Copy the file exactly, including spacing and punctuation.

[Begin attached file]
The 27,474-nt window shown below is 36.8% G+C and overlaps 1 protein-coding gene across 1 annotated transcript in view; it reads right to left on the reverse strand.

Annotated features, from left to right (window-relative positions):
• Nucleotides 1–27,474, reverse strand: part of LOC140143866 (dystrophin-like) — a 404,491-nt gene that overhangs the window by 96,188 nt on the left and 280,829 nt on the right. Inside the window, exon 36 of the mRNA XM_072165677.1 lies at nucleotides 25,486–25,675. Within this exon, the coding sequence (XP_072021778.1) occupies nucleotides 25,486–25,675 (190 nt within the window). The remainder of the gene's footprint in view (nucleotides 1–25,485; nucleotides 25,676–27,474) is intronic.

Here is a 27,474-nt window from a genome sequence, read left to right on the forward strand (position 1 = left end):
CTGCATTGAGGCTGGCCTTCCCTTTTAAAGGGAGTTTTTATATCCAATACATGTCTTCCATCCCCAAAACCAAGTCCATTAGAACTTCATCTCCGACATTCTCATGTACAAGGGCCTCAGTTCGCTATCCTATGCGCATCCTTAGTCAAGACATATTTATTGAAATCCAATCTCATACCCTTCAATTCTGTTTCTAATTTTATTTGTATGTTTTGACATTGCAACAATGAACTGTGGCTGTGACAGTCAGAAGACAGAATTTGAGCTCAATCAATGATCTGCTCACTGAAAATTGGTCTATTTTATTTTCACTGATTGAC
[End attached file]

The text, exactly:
The 27,474-nt window shown below is 36.8% G+C and overlaps 1 protein-coding gene across 1 annotated transcript in view; it reads right to left on the reverse strand.

Annotated features, from left to right (window-relative positions):
• Nucleotides 1–27,474, reverse strand: part of LOC140143866 (dystrophin-like) — a 404,491-nt gene that overhangs the window by 96,188 nt on the left and 280,829 nt on the right. Inside the window, exon 36 of the mRNA XM_072165677.1 lies at nucleotides 25,486–25,675. Within this exon, the coding sequence (XP_072021778.1) occupies nucleotides 25,486–25,675 (190 nt within the window). The remainder of the gene's footprint in view (nucleotides 1–25,485; nucleotides 25,676–27,474) is intronic.

Here is a 27,474-nt window from a genome sequence, read left to right on the forward strand (position 1 = left end):
CTGCATTGAGGCTGGCCTTCCCTTTTAAAGGGAGTTTTTATATCCAATACATGTCTTCCATCCCCAAAACCAAGTCCATTAGAACTTCATCTCCGACATTCTCATGTACAAGGGCCTCAGTTCGCTATCCTATGCGCATCCTTAGTCAAGACATATTTATTGAAATCCAATCTCATACCCTTCAATTCTGTTTCTAATTTTATTTGTATGTTTTGACATTGCAACAATGAACTGTGGCTGTGACAGTCAGAAGACAGAATTTGAGCTCAATCAATGATCTGCTCACTGAAAATTGGTCTATTTTATTTTCACTGATTGAC